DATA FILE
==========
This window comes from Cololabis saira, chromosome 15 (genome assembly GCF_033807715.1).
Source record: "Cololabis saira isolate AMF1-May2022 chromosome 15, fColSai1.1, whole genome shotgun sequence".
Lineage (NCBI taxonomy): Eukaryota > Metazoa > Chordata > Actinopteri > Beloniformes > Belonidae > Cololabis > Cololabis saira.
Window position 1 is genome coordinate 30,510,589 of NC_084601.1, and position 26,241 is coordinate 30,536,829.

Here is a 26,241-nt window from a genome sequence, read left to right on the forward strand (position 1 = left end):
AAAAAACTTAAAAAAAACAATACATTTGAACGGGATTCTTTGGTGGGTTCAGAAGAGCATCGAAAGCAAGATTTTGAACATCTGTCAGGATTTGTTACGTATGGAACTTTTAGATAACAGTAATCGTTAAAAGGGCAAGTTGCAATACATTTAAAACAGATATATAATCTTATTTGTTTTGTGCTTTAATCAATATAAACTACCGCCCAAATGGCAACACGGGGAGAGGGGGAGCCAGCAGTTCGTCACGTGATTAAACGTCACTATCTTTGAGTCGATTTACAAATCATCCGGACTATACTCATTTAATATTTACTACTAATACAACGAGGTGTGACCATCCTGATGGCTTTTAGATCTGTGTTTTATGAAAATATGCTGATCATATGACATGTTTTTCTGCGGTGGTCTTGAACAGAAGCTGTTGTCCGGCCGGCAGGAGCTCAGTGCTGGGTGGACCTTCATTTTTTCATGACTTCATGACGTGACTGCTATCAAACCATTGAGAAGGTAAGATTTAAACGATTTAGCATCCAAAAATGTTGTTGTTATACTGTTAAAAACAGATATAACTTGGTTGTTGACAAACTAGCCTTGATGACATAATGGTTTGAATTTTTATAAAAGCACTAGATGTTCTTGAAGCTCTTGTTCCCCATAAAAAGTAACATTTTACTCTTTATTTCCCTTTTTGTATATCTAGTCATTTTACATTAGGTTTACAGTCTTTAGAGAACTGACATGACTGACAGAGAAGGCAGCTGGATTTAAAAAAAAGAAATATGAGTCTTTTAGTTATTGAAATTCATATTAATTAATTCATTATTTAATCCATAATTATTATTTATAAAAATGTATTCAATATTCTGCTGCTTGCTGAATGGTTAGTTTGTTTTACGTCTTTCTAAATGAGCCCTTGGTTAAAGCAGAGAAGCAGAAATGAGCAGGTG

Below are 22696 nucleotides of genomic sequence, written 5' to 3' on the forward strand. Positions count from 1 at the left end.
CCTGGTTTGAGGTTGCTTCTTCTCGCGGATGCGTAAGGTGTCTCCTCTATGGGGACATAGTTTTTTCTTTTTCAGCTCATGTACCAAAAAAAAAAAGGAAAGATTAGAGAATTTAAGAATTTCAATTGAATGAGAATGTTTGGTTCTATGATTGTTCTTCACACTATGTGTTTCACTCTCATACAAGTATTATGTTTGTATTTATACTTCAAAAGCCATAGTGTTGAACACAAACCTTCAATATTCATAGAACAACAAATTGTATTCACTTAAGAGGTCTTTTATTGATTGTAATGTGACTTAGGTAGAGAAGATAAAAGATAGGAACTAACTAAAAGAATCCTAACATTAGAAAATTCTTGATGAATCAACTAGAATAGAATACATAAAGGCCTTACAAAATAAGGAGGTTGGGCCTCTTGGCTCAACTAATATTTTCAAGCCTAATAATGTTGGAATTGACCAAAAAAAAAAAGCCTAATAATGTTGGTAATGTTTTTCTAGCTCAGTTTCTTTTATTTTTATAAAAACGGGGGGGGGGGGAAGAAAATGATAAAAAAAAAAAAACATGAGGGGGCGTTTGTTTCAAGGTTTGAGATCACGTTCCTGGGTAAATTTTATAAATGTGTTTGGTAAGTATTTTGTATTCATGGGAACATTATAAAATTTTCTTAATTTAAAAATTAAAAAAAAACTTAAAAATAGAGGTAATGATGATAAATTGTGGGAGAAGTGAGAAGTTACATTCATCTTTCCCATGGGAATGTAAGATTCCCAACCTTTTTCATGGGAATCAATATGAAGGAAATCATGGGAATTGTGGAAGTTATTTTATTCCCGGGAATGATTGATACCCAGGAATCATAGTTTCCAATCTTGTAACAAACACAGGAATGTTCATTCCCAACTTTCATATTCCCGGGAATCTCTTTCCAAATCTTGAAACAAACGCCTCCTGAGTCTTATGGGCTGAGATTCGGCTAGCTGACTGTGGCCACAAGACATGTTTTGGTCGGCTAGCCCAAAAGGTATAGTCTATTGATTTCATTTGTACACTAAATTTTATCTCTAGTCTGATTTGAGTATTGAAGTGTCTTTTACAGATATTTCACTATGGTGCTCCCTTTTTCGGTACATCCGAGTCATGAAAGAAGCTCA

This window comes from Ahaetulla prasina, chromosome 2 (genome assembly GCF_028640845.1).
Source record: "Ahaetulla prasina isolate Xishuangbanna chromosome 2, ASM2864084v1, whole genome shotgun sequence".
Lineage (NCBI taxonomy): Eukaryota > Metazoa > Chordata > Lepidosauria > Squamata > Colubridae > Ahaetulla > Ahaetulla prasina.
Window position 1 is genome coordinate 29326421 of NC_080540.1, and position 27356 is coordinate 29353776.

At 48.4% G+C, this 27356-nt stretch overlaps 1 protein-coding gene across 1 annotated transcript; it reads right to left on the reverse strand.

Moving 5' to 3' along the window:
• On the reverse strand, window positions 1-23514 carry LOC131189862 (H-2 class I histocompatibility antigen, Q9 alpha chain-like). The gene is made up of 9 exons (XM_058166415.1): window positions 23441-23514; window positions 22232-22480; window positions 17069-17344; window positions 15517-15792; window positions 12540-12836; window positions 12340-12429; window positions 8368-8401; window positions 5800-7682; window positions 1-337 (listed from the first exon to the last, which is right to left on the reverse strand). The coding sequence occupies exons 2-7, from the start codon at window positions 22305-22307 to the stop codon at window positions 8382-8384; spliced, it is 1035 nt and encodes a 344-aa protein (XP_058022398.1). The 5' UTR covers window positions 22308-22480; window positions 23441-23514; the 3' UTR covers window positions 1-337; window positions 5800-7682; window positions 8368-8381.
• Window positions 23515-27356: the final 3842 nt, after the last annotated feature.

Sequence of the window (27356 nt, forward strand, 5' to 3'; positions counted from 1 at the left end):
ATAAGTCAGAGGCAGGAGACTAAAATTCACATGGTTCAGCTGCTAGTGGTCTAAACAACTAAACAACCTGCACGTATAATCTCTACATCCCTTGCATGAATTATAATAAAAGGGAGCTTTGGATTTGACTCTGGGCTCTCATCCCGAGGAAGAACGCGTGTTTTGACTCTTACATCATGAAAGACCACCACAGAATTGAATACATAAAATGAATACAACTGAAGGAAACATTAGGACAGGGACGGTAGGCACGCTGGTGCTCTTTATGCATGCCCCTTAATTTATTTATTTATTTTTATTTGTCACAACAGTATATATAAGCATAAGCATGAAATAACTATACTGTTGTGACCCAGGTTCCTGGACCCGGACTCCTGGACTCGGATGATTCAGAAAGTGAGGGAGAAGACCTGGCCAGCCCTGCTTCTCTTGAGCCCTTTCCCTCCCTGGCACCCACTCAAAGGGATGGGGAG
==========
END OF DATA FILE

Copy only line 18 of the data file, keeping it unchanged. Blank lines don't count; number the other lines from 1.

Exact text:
ATAAGTCAGAGGCAGGAGACTAAAATTCACATGGTTCAGCTGCTAGTGGTCTAAACAACTAAACAACCTGCACGTATAATCTCTACATCCCTTGCATGAATTATAATAAAAGGGAGCTTTGGATTTGACTCTGGGCTCTCATCCCGAGGAAGAACGCGTGTTTTGACTCTTACATCATGAAAGACCACCACAGAATTGAATACATAAAATGAATACAACTGAAGGAAACATTAGGACAGGGACGGTAGGCACGCTGGTGCTCTTTATGCATGCCCCTTAATTTATTTATTTATTTTTATTTGTCACAACAGTATATATAAGCATAAGCATGAAATAACTATACTGTTGTGACCCAGGTTCCTGGACCCGGACTCCTGGACTCGGATGATTCAGAAAGTGAGGGAGAAGACCTGGCCAGCCCTGCTTCTCTTGAGCCCTTTCCCTCCCTGGCACCCACTCAAAGGGATGGGGAG